PullRequest, a five-year-old startup spun off from Y Combinator in 2017, helps software developers by providing an external code review team. This not only helps find bugs in the code that might have been missed, but also identifies security vulnerabilities before the software goes into production.
Maybe that’s why HackerOnea bug bounty company, acquired PullRequest today.
If you look at what HackerOne has done traditionally, they hire security professionals to find bugs in programs that could have a big impact if left undetected. PullRequest extends this capability by having a pool of skilled code reviewers on call, who can catch a bug before it even goes into production.
HackerOne CTO Alex Rice sees a shift towards developers when it comes to security, and the acquisition of PullRequest gives him and his customers direct access to the development part of the cycle.
“A trend we’ve seen with a lot of our customers is this real shift towards developers taking on a lot more responsibility for security than they have in the past, which is a trend that I really excites. I fundamentally believe that developer-centric security practices are the future of building reliable technology,” Rice told me.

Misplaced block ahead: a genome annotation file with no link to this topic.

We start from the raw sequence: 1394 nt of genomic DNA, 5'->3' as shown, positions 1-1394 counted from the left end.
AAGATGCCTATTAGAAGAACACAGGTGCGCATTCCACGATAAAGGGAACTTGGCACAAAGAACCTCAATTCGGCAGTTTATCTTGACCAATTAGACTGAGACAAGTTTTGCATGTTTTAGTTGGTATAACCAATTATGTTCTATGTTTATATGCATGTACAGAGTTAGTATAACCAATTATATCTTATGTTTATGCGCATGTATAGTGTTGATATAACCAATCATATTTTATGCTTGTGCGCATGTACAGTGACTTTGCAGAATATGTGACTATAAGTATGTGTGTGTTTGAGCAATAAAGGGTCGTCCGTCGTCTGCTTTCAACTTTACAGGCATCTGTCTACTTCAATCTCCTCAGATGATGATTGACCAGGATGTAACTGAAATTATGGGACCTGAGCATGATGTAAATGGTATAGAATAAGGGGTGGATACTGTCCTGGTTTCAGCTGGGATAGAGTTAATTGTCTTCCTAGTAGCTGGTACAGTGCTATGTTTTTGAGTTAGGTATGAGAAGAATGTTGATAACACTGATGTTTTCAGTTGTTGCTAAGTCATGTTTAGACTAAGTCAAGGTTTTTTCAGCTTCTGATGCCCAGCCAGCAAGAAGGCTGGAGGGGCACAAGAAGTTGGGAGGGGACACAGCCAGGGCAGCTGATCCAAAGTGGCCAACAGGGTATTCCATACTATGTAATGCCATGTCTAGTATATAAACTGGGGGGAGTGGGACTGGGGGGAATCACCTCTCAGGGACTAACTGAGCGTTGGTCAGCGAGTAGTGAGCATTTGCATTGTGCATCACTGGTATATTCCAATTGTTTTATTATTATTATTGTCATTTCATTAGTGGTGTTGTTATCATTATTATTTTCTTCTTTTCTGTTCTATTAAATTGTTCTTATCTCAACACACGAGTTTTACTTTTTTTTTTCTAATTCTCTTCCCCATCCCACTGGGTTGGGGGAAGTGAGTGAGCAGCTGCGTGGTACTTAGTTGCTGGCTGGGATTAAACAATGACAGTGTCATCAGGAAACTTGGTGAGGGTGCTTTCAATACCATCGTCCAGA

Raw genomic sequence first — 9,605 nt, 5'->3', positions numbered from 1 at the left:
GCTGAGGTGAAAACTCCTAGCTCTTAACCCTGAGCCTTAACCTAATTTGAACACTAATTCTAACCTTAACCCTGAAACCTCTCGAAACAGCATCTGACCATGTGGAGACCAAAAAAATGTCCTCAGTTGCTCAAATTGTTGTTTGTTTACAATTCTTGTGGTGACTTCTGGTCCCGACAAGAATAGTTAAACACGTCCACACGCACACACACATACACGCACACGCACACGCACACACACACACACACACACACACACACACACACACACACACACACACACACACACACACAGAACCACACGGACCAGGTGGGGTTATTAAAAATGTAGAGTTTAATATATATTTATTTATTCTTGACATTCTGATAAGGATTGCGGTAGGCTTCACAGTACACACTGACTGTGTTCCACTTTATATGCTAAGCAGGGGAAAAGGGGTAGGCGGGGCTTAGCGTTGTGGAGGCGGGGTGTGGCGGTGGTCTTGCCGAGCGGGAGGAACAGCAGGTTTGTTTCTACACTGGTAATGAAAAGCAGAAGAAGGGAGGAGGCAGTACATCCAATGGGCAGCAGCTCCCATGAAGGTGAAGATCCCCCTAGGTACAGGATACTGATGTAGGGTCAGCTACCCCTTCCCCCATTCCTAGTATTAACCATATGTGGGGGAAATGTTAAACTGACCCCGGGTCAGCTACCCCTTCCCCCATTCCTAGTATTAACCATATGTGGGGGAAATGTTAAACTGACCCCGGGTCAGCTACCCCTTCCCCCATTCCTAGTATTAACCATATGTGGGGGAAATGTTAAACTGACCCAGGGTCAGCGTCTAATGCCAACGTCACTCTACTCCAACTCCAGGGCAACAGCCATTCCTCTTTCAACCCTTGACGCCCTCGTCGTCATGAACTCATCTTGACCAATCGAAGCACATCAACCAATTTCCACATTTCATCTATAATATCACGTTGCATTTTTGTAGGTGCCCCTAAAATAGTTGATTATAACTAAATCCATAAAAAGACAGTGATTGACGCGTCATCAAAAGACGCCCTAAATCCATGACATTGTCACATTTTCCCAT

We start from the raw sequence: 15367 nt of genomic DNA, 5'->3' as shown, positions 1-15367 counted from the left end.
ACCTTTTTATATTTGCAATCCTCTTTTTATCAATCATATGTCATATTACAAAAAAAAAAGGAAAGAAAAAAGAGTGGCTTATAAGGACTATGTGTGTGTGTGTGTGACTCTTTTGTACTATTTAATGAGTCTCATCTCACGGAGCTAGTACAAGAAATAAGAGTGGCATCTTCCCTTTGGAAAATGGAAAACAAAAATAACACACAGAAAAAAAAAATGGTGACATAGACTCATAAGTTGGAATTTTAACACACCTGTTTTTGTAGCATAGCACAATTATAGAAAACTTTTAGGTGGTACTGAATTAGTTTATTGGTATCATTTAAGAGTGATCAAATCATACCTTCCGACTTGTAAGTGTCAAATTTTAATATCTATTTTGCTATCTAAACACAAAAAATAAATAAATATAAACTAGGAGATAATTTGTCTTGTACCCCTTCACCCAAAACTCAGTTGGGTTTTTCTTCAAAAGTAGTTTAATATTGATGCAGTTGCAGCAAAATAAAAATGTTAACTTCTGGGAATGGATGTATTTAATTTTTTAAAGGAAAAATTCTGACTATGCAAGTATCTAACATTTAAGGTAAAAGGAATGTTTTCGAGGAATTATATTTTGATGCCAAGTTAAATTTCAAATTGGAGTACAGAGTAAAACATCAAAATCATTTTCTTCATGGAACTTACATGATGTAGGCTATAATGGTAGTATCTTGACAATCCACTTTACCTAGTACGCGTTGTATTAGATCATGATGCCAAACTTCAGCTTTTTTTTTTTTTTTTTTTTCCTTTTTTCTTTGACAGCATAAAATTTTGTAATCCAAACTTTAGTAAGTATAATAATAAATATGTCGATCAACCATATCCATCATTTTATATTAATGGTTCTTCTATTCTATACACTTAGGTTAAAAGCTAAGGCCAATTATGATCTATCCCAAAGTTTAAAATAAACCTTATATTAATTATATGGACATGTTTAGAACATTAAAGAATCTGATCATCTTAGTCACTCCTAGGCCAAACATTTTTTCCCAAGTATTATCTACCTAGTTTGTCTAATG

He said the vast majority of bugs HackerOne finds have occurred after the software is already in production, and while developers want to create more secure software, it’s not always easy to get the bodies for it. To do. This is where PulRequest could help you.
“We have this intention for developers to start taking on more security responsibilities, but this gap between what they’d like to find and what they’re able to find, so the role of PullRequests here is to bring security expertise in developers’ workflow where they need it most,” he said.
Rice says he didn’t originally know PullRequest was looking into security vulnerabilities as part of the service when he approached PullRequest founder and CEO Lyal Avery about a possible partnership in September this year. last before realizing they were actually competing. But soon after, the two companies started a discussion that resulted in the acquisition.
PullRequest launched in 2017 and raised nearly $13 million, according to data from Crunchbase. The last raise was an $8 million Series A in 2018. Avery says he has a network of 10,000 approved reviewers, of which about 1,000 are active. All 12 employees switched to HackerOne.
The deal was closed last week. Neither company discloses the purchase price.